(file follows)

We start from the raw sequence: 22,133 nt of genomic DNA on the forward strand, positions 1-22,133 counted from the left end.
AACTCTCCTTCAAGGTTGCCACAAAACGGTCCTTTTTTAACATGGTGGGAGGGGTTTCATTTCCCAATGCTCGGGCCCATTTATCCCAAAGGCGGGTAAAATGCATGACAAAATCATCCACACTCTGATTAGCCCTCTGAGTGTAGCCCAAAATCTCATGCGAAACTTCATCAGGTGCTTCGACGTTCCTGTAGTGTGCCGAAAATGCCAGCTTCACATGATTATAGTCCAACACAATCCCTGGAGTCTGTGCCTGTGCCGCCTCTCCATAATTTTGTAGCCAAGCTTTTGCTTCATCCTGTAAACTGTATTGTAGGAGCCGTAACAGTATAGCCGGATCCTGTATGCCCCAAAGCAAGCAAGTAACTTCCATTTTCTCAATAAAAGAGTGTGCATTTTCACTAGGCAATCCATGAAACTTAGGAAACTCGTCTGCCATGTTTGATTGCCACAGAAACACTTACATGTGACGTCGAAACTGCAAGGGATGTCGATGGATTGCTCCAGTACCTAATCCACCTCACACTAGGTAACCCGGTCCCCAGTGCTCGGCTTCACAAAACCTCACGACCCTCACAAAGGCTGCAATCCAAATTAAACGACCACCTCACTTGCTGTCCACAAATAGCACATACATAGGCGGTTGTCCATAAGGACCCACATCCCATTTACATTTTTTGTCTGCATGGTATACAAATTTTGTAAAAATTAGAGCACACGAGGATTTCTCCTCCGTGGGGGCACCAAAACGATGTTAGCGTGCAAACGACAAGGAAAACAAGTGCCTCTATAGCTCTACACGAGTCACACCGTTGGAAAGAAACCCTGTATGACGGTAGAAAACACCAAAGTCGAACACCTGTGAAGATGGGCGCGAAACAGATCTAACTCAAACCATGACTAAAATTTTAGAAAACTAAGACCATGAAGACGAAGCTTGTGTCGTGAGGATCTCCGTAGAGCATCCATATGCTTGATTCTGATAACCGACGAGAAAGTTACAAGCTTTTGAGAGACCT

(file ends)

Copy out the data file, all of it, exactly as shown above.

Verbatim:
We start from the raw sequence: 22,133 nt of genomic DNA on the forward strand, positions 1-22,133 counted from the left end.
AACTCTCCTTCAAGGTTGCCACAAAACGGTCCTTTTTTAACATGGTGGGAGGGGTTTCATTTCCCAATGCTCGGGCCCATTTATCCCAAAGGCGGGTAAAATGCATGACAAAATCATCCACACTCTGATTAGCCCTCTGAGTGTAGCCCAAAATCTCATGCGAAACTTCATCAGGTGCTTCGACGTTCCTGTAGTGTGCCGAAAATGCCAGCTTCACATGATTATAGTCCAACACAATCCCTGGAGTCTGTGCCTGTGCCGCCTCTCCATAATTTTGTAGCCAAGCTTTTGCTTCATCCTGTAAACTGTATTGTAGGAGCCGTAACAGTATAGCCGGATCCTGTATGCCCCAAAGCAAGCAAGTAACTTCCATTTTCTCAATAAAAGAGTGTGCATTTTCACTAGGCAATCCATGAAACTTAGGAAACTCGTCTGCCATGTTTGATTGCCACAGAAACACTTACATGTGACGTCGAAACTGCAAGGGATGTCGATGGATTGCTCCAGTACCTAATCCACCTCACACTAGGTAACCCGGTCCCCAGTGCTCGGCTTCACAAAACCTCACGACCCTCACAAAGGCTGCAATCCAAATTAAACGACCACCTCACTTGCTGTCCACAAATAGCACATACATAGGCGGTTGTCCATAAGGACCCACATCCCATTTACATTTTTTGTCTGCATGGTATACAAATTTTGTAAAAATTAGAGCACACGAGGATTTCTCCTCCGTGGGGGCACCAAAACGATGTTAGCGTGCAAACGACAAGGAAAACAAGTGCCTCTATAGCTCTACACGAGTCACACCGTTGGAAAGAAACCCTGTATGACGGTAGAAAACACCAAAGTCGAACACCTGTGAAGATGGGCGCGAAACAGATCTAACTCAAACCATGACTAAAATTTTAGAAAACTAAGACCATGAAGACGAAGCTTGTGTCGTGAGGATCTCCGTAGAGCATCCATATGCTTGATTCTGATAACCGACGAGAAAGTTACAAGCTTTTGAGAGACCT